We boarded the tenders in still damp wetsuits, from last night’s night dive, and then dropped into gin clear water over the reef. I know it may be boring to read that once again we visited with turtles, sharks (grey reef and oceanic white tip),moray eels, clouds of jacks, an incredible profusion of chromis, of trigger fish busy building nests (they form a circular depression in the sand,clearing it by blowing water and then picking the small exposed pieces of dead coral and rock in their mouths, and placing them around the periphery),schools of fusiliers,nudibranchs and other macro life. The walls here have a plunging magnificence reaching in places to 100 metres before the next ledge, and after that so sheer,deep and straight that even with this wonderful water clarity there seems to be no bottom. Sea fans grow into the current and have spans that are larger than an American SUV, and we saw sponges the size of a Fiat 500.

This is challenging diving as, between the currents that will push you along and take you deeper than planned, there is also the problem of cumulative nitrogen uptake (from 4 + dives daily), and maintaining rigorous depth management and air consumption monitoring. Not for rookies, if one is to get the best experience from one’s surroundings.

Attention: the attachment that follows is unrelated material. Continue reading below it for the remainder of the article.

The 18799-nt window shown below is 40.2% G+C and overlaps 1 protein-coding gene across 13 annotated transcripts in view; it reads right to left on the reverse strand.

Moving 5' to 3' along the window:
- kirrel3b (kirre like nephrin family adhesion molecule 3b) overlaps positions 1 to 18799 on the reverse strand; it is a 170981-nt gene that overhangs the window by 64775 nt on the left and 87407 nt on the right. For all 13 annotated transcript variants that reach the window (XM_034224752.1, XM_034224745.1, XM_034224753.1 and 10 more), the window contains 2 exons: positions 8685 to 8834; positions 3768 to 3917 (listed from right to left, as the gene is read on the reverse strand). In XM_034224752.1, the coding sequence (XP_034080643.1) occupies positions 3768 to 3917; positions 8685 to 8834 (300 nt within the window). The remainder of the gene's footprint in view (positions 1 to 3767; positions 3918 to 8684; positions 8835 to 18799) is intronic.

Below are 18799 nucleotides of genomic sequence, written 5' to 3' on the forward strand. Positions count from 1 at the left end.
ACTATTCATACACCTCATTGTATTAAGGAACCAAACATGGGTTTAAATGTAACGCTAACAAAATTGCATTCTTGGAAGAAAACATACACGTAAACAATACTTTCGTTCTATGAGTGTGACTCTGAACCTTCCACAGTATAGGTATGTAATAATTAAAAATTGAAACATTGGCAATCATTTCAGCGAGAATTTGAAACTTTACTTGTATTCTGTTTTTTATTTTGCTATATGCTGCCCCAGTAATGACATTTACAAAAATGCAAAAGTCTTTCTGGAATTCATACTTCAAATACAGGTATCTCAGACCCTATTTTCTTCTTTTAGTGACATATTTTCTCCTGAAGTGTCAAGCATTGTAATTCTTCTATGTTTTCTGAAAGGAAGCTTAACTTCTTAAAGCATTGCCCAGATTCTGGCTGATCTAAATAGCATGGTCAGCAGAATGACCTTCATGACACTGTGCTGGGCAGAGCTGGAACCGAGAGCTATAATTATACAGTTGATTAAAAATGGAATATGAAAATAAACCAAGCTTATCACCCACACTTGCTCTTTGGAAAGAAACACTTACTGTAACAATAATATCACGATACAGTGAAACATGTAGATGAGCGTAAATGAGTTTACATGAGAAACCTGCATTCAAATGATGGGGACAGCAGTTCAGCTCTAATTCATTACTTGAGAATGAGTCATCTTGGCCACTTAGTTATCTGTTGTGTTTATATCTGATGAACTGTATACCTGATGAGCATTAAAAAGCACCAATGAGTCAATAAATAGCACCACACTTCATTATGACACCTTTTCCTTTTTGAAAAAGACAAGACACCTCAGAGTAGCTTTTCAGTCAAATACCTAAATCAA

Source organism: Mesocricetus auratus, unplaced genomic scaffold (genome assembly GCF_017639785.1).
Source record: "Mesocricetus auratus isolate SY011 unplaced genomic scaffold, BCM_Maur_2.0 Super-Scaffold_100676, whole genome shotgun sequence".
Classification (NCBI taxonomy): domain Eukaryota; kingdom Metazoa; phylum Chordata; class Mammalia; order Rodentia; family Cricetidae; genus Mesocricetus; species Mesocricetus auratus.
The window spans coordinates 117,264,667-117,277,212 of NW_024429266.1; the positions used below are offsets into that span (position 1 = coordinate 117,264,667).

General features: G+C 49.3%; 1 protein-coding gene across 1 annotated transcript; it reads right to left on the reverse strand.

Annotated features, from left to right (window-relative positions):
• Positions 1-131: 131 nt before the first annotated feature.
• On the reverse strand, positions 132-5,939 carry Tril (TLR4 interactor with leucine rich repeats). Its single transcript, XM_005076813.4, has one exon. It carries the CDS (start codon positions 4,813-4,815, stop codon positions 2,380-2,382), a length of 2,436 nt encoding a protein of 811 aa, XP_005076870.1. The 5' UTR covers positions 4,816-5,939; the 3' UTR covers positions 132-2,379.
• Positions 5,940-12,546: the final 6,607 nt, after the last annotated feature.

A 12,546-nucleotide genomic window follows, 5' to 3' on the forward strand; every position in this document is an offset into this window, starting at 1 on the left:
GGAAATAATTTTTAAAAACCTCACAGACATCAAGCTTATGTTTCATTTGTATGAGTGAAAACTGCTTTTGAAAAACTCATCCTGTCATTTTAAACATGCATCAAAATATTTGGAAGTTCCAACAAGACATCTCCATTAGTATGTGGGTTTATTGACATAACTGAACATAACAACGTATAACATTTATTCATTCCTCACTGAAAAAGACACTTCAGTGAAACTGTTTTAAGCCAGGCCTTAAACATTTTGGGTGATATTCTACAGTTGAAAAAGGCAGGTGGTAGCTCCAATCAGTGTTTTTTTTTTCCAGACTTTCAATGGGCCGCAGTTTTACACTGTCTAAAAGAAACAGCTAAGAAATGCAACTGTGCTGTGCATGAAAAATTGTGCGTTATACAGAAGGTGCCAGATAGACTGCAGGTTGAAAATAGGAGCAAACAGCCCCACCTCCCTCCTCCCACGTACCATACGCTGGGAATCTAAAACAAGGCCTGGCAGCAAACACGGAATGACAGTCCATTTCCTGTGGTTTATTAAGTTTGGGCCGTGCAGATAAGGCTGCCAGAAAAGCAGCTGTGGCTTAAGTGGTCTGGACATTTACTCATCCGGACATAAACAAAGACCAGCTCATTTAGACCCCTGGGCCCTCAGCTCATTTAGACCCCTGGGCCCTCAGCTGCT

Day 3:

Well this morning’s dive was a bit abortive… started out fairly calm but ended in the washing machine….the current was probably eight or nine knots and had vortexes in it…you could have gotten flushed! We saw very little except in passing (quickly and don’t blink!).

The second dive was definitely more interesting, and easier,some turtles but of greater interest were the two Thresher sharks we saw while at depth…perhaps 5-6 foot bodies and eight to ten feet with the tail.

Third dive today was pretty special; same place as this morning but without the current.Two encounters out in the blue with sharks, the first was impressive but the second was really quite extraordinary ……at the very least a dozen, schooling around a school of jacks,round and round and round but no attack we (I) saw. It is thought generally–and I agree–that they were Silky sharks, which are quite rare compared to white tip and grey reef sharks which are more solitary Pelagics. Afterwards, since we had been deep and most were at,or close, to obligatory deco stops, we spent time in the ‘octopus’ coral garden at 15 or 20 feet looking at young fish and beautiful corals of every different hue.

Day 4: